The Cuban writer Ángel Santiesteban–as almost no one knows or cares to know–is sentenced to five years in prison, a sentence he will have to serve unless a miracle happens and the island’s government pardons him. To secure the conviction, Cuba has constructed a legal pantomime, behind which is hidden Angel’s one and only cause: trying to write as a free man.
But in dictatorships freedom always has its price and the price is always punishment.
Now, it happens that Ángel Santiesteban is a very unlucky man. Yes, because the vast majority of those of us who could prevent–or at least make the effort to prevent– his going to jail, are busy with our lives. Some in Cuba, others in exile.
Yes. Cuban intellectuals, regardless of which shore we inhabit, this time like so many other times, we have put our heads down and again, instead of our mouths having air to scream with, we have stuck them up our asses.
And the dictators know this: with a band of asses for intellectuals, writers, actors, artists, university professors, filmmakers, libraries–and the list goes on–you can’t defend the dignity of a man, his right to write for or against whatever he pleases, to say that is where he believes the truth lies, however false.
But that’s the way things are. Those who live on the island are thinking right now about some silence or abstraction, instead of about Angel Santiesteban. They are thinking about themselves, generation after generation, gift after gift, complicity after complicity. They are paying for that silence the exact value of their submission and the favor of settling in the decorated penury in which they live. If someone dares to raise his voice–everyone having been warned ahead of time–they will end up sharing Angel Santiesteban’s fate and the totalitarian prison usually treats rebels with special violence.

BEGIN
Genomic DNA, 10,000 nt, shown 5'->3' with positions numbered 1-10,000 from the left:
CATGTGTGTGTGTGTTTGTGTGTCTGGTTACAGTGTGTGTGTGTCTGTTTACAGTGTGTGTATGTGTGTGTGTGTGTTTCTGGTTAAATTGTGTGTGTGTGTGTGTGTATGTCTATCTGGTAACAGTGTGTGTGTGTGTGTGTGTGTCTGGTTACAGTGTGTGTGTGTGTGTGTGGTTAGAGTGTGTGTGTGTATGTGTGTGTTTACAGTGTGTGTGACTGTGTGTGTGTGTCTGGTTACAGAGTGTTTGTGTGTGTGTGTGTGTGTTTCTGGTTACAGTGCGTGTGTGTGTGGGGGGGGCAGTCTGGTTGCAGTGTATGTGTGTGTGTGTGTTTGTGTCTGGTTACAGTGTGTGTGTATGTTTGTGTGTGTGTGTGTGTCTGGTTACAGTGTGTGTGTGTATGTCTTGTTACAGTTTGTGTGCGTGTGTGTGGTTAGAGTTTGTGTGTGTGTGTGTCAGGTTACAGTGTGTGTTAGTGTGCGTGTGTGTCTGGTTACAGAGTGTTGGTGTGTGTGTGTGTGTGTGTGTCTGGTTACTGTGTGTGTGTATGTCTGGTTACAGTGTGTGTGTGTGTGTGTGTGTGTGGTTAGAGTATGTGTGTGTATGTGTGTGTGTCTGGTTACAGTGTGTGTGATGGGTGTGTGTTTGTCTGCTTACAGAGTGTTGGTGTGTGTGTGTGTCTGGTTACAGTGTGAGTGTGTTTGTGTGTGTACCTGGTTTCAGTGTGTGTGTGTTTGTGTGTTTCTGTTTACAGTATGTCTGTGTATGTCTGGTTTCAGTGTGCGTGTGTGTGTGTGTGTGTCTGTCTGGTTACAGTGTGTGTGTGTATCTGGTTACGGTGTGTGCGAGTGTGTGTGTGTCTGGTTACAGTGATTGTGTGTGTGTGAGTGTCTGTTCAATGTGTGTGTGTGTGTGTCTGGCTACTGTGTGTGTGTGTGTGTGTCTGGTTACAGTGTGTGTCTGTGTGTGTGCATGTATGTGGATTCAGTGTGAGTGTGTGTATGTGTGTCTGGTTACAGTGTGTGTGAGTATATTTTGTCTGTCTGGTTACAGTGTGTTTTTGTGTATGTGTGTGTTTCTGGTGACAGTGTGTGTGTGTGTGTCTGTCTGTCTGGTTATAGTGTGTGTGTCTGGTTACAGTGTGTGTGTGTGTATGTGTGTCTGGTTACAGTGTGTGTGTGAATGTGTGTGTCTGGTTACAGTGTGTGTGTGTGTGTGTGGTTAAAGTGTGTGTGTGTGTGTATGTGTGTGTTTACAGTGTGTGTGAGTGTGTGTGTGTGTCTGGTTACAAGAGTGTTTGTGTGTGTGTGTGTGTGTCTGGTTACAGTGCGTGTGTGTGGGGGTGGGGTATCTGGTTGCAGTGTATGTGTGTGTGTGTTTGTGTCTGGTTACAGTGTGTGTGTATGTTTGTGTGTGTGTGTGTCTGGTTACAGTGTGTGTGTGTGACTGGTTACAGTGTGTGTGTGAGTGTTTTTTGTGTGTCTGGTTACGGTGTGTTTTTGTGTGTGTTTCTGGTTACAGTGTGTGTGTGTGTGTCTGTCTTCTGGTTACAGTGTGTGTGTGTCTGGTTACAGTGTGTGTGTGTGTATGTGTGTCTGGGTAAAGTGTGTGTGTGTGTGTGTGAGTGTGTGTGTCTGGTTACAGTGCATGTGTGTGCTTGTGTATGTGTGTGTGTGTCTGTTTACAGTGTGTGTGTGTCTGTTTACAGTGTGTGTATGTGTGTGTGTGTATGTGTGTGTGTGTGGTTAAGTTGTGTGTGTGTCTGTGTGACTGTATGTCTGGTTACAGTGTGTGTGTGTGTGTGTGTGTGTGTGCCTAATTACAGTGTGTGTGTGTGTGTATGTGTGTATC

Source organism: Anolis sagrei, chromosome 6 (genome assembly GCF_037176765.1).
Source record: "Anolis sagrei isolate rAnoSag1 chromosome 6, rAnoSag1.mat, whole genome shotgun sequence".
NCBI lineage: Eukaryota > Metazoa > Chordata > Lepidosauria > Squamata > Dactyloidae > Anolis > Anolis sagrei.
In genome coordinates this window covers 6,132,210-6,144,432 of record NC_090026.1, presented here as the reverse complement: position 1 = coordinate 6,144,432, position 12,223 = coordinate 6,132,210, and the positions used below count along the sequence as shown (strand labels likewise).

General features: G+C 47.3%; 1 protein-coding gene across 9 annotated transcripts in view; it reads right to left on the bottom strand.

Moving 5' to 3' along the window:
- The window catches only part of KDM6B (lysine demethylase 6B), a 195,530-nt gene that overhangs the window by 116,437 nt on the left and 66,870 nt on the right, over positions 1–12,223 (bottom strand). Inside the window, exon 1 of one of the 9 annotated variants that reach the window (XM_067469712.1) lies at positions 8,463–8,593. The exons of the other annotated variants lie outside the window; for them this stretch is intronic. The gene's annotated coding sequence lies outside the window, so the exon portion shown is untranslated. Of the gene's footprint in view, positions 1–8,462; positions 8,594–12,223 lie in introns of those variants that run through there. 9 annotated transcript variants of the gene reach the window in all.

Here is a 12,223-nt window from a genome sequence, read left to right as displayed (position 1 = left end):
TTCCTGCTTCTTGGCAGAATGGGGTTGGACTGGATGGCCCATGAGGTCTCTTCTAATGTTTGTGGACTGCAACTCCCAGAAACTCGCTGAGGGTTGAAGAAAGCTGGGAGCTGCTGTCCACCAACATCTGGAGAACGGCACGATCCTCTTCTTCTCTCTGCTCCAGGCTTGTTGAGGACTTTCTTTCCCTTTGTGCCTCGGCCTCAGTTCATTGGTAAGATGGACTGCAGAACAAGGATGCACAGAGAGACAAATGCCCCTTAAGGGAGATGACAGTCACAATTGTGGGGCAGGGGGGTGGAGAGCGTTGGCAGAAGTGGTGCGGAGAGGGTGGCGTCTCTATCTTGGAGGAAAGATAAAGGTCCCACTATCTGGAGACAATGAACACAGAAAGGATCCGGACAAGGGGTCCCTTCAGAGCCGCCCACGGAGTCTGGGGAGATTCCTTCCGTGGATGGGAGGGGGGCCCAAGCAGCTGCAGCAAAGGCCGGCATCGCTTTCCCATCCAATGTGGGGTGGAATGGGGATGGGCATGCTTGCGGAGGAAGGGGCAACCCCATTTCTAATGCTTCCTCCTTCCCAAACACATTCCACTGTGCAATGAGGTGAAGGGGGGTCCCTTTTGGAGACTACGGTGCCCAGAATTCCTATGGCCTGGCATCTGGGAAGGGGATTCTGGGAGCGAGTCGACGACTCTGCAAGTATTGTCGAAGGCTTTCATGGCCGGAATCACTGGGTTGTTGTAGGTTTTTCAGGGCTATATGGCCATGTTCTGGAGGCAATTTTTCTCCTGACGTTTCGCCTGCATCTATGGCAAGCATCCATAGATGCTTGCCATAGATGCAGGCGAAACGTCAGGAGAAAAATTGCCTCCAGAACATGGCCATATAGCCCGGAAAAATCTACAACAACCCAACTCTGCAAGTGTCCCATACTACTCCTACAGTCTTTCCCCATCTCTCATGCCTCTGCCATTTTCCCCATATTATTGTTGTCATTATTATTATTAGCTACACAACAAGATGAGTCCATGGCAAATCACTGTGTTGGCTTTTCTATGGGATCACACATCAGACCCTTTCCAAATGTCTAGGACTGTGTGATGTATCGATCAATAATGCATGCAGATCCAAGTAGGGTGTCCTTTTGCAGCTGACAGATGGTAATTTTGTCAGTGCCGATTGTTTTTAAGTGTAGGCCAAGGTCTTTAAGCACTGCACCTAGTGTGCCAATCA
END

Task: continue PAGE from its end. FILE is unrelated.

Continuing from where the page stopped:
Here in exile things are no different. The price of survival is to take little interest in the fate of Angel Santiesteban. Everyone raises their personal reasons, the exact size of their withdrawal, their disbelief on reading the news of that out-of-the-way place from people who are so obstinate–to the amazement of this majority–that they insist on shouting into the wind.
The most fortunate, those who could incite public opinion, which is often deaf to the injustices unless the horror shows up in the newspapers, are too interested in not bothering anyone with extraneous questions to take the side of a writer who. sadly, lives in Cuba without much influence abroad though a great talent, they say.
And so Angel Santiesteban, who doesn’t expect miracles, already knows that everyone, here and now, here in exile and on the island, is concerned about tomorrow and what will happen to them this year, and what they expect will finally end up being their lives.
February 4 2013